More than 300 NYC marchers rally to protest Cuomo, push for progressive policies

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Ellen Moynihan and Cathy Burke, New York Daily News
·2 min read
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NEW YORK — Beleaguered Gov. Andrew Cuomo’s first sexual harassment accuser urged Albany lawmakers to “do your job” and impeach him — ramping up the pressure at a march and rally Saturday that drew about 350 people.

At Washington Square Park — and earlier at Democratic Assembly Speaker Carl Heastie’s office on lower Broadway, where demonstrators staged a five-minute “die-in” — marchers hoisted signs demanding “Impeach Cuomo House NY” and a progressive agenda including taxing the rich and canceling rent.

“In December, I spoke truth to power on the harassment and bullying I faced working for Gov. Cuomo,” former aide Lindsey Boylan said at Washington Square Park.

“When the governor should have been focused on leading us at this pandemic, he was instead focused on covering up the deaths of 15,000 New Yorkers and smearing me and my reputation,” she added.

“The Assembly must act swiftly,” Boylan urged, adding: “The only way we can hold this governor accountable is to impeach him.” She then called on Heastie to “do the right thing. Do your job.”

The Assembly Judiciary Committee has launched an impeachment investigation. Separately, state Attorney General Letitia James tapped an independent law firm to do a probe into the sex harassment allegations.

“New Yorkers deserve a transparent and honest impeachment process, not a sham investigation led by people with ties to Gov. Cuomo,” Boylan said.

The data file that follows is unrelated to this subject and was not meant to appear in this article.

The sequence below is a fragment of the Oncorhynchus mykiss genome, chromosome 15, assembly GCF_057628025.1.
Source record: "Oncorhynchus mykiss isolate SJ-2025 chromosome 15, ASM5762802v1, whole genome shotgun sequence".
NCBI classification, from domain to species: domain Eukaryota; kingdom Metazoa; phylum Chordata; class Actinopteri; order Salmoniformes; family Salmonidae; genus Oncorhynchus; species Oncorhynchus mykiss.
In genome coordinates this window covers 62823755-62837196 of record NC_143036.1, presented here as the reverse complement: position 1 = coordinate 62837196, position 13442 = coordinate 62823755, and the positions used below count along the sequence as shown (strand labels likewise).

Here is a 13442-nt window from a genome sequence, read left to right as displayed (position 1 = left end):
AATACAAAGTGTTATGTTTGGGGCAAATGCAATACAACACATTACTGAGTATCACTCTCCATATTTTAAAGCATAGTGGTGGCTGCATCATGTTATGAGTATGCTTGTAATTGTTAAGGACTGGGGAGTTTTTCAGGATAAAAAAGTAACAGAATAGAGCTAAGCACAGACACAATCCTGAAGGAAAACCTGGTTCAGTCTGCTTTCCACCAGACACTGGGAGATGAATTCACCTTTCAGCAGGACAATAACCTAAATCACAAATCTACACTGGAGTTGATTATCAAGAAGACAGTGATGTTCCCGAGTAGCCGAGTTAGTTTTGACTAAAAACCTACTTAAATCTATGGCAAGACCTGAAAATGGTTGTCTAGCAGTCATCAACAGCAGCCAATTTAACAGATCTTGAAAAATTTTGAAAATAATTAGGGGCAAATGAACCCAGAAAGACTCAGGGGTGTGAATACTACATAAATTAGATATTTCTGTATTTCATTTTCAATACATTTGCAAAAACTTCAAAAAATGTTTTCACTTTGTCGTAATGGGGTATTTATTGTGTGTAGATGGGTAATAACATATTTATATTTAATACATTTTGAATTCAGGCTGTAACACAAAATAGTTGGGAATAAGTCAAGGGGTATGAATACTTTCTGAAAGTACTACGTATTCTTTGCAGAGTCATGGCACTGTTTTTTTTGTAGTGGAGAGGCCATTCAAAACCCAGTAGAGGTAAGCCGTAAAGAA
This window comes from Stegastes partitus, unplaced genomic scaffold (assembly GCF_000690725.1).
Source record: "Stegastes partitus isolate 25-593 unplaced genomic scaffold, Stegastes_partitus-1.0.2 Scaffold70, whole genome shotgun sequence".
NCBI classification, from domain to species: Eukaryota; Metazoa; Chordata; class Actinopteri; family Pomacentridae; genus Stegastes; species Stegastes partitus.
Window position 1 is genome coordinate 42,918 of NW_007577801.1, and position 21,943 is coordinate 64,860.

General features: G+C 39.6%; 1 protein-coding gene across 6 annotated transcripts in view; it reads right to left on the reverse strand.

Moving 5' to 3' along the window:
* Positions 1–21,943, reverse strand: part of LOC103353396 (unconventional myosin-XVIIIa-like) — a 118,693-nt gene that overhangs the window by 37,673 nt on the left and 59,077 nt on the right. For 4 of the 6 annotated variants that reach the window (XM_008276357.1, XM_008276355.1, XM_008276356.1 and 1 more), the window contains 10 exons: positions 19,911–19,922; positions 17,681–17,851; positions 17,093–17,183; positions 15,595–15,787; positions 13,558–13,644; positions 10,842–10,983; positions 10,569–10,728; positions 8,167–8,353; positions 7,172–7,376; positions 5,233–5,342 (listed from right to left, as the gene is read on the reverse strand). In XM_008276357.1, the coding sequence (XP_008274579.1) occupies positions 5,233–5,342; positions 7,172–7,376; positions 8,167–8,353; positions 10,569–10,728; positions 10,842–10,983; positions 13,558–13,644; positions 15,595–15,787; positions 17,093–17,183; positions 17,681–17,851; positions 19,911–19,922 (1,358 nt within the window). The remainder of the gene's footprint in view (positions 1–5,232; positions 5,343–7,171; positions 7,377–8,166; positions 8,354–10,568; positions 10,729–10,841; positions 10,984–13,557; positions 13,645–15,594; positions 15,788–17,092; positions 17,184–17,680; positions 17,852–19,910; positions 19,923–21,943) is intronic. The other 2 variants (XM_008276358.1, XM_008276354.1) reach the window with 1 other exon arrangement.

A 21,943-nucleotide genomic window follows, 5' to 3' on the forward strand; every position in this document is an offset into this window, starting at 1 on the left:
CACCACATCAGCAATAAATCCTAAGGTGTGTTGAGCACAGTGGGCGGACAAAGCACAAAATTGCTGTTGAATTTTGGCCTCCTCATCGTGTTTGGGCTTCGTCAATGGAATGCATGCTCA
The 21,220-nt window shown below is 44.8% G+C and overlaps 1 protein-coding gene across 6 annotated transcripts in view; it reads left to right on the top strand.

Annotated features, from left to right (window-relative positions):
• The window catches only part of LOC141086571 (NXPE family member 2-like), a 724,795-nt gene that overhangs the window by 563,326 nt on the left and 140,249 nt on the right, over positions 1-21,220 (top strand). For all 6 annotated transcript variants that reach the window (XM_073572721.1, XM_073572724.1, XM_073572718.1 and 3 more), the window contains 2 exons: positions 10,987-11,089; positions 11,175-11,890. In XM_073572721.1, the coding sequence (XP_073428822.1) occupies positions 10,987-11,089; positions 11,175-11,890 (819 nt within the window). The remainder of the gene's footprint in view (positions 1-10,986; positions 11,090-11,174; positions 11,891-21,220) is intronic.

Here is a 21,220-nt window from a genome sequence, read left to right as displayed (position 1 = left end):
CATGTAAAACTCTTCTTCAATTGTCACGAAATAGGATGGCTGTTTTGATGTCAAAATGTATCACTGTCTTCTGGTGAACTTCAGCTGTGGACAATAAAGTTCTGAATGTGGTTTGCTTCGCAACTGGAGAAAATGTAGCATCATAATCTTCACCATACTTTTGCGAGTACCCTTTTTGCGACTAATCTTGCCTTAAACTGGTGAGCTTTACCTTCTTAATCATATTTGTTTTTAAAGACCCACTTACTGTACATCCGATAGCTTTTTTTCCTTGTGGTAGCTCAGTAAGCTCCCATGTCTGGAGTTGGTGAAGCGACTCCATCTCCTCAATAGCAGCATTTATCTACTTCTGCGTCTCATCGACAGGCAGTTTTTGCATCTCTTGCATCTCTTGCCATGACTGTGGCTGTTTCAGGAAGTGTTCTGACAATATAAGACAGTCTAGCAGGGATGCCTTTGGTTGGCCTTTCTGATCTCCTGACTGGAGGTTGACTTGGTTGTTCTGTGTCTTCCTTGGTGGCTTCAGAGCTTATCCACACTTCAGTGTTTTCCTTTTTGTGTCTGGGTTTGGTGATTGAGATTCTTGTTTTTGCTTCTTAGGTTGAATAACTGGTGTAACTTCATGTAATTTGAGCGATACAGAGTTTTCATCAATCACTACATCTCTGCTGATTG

Boylan first tweeted her allegations against Cuomo in December then followed up in February with a fuller narrative of the alleged harassment. Since then, seven additional women, several of whom are former or current staffers, have alleged the governor acted inappropriately or sexually harassed them.

Other speakers also blasted Cuomo, saying he botched the handling of nursing homes during the coronavirus pandemic. At Heastie’s office, Natalie James, 40, of Astoria, Queens, held a sign depicting the “Monopoly Man” holding a money bag, with “Governor for the 1%” written on it.

“His coverup and attempted thwarting of a federal investigation of the nursing home casualty data is well documented,” James said. “That in and of itself should be enough to start the impeachment process.”

City Councilman Brad Lander, a Democrat, cited the 110th anniversary of the Triangle Shirtwaist Factory Fire in Union Square that ended in “the deaths of 144 other essential and excluded workers”.

“Those folks were almost all women, were almost all immigrants, were low-income workers who also struggled to pay their rent,” said Lander, who is running for city comptroller.

“They were also failed by the governor of their day,” said Lander.